Now is the Time to Repeal the Global Gag Rule, Once and for All

Now is the Time to Repeal the Global Gag Rule, Once and for All

The United States, through its international development agency USAID, is the largest donor in international family planning in the world, with an annual programmatic budget exceeding $600 million.[1] However, since 1984, USAID’s funding for essential reproductive and sexual health services has come with strings attached in the form of the Global Gag Rule. At its core, the Global Gag Rule forces international organizations to choose between critical funding and the inclusion of abortion services writ large. Enacted, rescinded, and expanded by executive orders and presidential memorandum, the Global Gag Rule threatens global health by creating compliance confusion for providers, chilling U.S–foreign health relations, and preventing millions of patients from getting life-saving reproductive care. Because of these far-reaching public health consequences, I argue that it is insufficient to give incoming presidents the absolute power of the pen to dictate abortion access worldwide. The Global Gag Rule has created a global health crisis, and must be eliminated once and for all. Given the lack of litigation success against the Global Gag Rule and a recent Supreme Court decision that all but shut the door to future challenges, the Global Gag Rule must be legislatively abolished if we are to truly effectuate a fundamental health-care right.

In 1984, President Regan introduced the Mexico City Policy—known by opponents as Global Gag Rule—at the United Nations International Conference on Population and Development.[2] Since its creation, the policy has been enacted and rescinded along party lines via presidential memorandum.[3] When enacted, foreign nongovernmental organizations (NGOs) that receive various types of U.S. foreign assistance funds may not provide, advocate for, counsel on, or refer abortion as a method of family planning with exceptions for cases of rape, incest, or life of the woman.[4]  Further, the policy prohibits recipients from using their own, non-U.S. funds for abortion as a method of family planning.[5] In 2017, President Trump reinstated and expanded the Global Gag Rule via presidential memorandum. This expansion, renamed Protecting Life in Global Health Assistance (PLGHA), vastly amplified the reach of the destructive policy by attaching the anti-abortion provision to all global assistance funds, which total around $9 billion and range from from HIV/AIDS programs to nutrition and malaria funding. On his eighth day in office, President Biden kept his campaign promise and rescinded the Global Gag Rule through another presidential memorandum.[6]

Since the first legal challenge to the Global Gag Rule in 1989,[7] constitutional challenges—including those based on free speech, due process, and freedom of association—have failed. From the outset, federal courts have dismissed many legal challenges for lack of Article III standing, holding that plaintiffs could not show an injury because the effected parties are primarily foreign NGOs. [8] Constitutionally, U.S. federal courts have repeatedly refused to implicate the First Amendment in challenges to the Global Gag Rule, holding that domestic organizations can still use their own money to fund abortion directly and foreign NGOs can simultaneously use “gagged” funds for other programming not related to abortion.[9] In addition, courts have consistently held that a “chilling effect” on association between domestic and foreign NGOs does not rise to the level of a freedom of association violation.[10]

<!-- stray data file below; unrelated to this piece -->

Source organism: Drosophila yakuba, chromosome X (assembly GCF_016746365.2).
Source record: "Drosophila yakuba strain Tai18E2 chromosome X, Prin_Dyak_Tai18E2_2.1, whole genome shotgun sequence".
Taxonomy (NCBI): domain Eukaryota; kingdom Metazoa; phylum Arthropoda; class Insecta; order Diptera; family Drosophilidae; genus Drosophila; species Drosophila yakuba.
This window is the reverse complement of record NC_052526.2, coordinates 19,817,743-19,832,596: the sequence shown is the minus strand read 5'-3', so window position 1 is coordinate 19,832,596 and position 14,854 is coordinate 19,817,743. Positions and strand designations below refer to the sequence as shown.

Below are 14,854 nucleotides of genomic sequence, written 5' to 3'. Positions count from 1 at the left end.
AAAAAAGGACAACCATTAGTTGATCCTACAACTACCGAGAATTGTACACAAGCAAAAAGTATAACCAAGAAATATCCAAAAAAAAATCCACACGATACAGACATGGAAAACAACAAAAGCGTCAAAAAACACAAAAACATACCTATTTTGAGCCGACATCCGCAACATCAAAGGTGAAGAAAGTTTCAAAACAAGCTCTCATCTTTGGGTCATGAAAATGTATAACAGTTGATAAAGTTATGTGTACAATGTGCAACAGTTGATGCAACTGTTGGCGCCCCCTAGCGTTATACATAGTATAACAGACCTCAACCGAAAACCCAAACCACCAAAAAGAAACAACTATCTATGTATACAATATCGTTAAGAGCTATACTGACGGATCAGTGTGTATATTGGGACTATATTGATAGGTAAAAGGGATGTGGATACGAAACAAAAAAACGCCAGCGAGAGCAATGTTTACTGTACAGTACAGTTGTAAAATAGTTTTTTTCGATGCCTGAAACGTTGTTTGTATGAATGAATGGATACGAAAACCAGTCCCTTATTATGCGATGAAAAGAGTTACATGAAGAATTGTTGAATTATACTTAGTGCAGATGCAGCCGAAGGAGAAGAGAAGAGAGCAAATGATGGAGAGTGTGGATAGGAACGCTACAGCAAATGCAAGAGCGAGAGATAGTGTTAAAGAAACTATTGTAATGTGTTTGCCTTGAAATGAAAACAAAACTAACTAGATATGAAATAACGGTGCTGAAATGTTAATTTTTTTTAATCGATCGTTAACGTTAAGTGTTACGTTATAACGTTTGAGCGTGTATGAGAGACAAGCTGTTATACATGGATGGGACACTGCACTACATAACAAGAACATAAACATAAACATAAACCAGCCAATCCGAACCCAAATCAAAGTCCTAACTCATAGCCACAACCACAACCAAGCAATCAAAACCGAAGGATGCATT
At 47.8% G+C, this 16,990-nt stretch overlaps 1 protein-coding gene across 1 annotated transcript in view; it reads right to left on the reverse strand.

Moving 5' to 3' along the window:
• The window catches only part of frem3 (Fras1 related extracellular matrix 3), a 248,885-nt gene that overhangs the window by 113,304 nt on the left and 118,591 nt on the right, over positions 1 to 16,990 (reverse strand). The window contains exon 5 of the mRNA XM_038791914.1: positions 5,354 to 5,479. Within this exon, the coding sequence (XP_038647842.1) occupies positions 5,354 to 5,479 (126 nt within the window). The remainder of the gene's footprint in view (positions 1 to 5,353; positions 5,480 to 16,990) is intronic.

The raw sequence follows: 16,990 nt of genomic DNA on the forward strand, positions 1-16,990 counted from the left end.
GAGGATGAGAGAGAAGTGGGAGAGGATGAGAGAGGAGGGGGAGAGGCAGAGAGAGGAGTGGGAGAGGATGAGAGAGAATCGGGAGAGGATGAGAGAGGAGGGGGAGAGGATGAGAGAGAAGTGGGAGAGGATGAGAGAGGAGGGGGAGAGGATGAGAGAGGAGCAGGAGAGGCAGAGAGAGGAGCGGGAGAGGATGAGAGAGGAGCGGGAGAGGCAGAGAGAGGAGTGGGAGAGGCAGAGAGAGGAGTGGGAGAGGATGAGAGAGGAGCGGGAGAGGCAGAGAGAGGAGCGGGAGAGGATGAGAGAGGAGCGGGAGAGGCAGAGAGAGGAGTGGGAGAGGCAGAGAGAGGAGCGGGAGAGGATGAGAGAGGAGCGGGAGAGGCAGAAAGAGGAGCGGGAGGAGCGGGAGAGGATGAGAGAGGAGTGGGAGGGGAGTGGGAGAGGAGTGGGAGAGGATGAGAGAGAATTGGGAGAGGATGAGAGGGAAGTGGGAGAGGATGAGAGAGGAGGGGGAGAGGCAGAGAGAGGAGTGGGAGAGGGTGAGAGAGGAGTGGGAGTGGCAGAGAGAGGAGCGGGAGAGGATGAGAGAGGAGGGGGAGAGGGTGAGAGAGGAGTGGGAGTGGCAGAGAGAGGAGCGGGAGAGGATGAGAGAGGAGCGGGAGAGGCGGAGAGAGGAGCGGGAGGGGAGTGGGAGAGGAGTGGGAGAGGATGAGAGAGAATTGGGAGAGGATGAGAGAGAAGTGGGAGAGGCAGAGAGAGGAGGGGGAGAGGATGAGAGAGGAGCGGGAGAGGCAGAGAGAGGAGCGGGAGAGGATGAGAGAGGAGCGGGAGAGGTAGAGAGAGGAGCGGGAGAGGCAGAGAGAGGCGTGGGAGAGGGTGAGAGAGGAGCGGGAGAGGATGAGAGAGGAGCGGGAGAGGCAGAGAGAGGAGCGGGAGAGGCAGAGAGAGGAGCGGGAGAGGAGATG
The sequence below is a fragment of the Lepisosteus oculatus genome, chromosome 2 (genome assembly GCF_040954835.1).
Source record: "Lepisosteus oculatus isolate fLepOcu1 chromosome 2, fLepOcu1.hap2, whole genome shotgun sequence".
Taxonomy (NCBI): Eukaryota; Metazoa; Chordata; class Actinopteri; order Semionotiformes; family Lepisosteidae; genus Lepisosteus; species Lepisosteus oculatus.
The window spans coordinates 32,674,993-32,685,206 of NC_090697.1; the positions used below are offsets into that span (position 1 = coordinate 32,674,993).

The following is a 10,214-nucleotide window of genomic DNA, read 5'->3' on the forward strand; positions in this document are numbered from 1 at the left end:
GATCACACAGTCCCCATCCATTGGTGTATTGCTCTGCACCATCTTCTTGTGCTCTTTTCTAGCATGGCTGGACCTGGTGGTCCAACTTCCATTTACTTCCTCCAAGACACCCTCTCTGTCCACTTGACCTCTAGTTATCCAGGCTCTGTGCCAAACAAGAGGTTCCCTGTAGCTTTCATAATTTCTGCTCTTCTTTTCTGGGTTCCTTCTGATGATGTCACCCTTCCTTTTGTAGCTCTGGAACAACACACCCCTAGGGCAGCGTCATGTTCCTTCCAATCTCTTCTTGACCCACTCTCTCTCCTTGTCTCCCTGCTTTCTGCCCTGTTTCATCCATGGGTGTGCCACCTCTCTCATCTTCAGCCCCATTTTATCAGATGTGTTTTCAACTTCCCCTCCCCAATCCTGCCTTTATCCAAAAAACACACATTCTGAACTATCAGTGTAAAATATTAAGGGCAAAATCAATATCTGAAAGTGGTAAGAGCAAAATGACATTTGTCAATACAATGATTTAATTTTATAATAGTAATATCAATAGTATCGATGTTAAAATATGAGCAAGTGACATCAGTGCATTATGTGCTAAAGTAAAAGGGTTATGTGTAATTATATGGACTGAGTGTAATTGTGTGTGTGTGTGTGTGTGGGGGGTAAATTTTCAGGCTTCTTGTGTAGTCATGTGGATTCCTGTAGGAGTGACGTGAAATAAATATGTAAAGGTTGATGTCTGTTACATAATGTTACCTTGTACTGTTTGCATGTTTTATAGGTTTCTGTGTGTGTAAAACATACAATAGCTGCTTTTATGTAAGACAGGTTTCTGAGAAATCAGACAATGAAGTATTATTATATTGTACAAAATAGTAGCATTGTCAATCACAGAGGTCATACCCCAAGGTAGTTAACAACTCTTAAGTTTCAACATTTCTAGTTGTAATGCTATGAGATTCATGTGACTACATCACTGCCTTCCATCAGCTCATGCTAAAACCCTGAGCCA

In 2020, after nearly a decade of litigation and multiple Supreme Court appearances, the Court upheld the constitutionally of a similar foreign funding restriction often called the “prostitution pledge.”[11] In 2003, the Leadership Act established several limitations on funding for recipients of the President’s Emergency Plan for Aids Relief (PEPFAR).[12] Relevant to the litigation, the “Policy Requirement” of the Leadership Act stated that no funds may be used by an organization “that does not have a policy explicitly opposing prostitution and sex trafficking.”[13] In the 5-3 decision,[14] the Court held that “as foreign organizations operating abroad, plaintiffs’ foreign affiliates possess no rights under the First Amendment.”[15] This ruling essentially overturned a 2013 decision involving the same parties that held that the Policy Requirement violated the First Amendment rights of domestic recipients.[16] Based on the similarity of the two policies, and the makeup of the current Court, it is now almost impossible to imagine that any challenge to the Global Gag Rule will be able to gain a constitutional foothold.

Even when the policy is rescinded during a Democratic presidency, the Global Gag Rule harms patients and foreign NGOs more broadly by creating confusion and blocking access to essential abortion services. As we have seen under the Trump presidency, the Global Gag Rule can be easily expanded and attached to a huge pot of USAID funding. The United States cannot expect to be a leader in global health with this volatile and harmful policy. The Global Gag Rule, therefore, must be permanently eliminated.

Given previous precedent, any lasting change to the Global Gag Rule needs to be executed through congressional statute. For the first time in years, there is now some hope that congressional action may finally happen. Originally introduced in 2017 by Senator Shaheen and Representative Lowey, the reintroduced 2019 Global Health, Empowerment, and Rights Act (Global HER Act) would reverse the Global Gag Rule and allow foreign NGO-recipients to use their own funds to provide abortion care.[17] The Act would also make it impossible for future presidents to re-implement the Global Gag Rule through executive order. With 165 cosponsors in the House and the new democratically-controlled Congress, now is the time to secure the United States’ place as a leader in abortion access worldwide, rather than a deadly roadblock.

[1]           [1].      Family Planning and Reproductive Health Program Overview, USAID (June 2019),

[2]           [2].      Policy Statement of the United States of America at the United Nations International Conference on Population (Second Session) (Aug. 6-14, 1984), available at‌city_policy_1984.pdf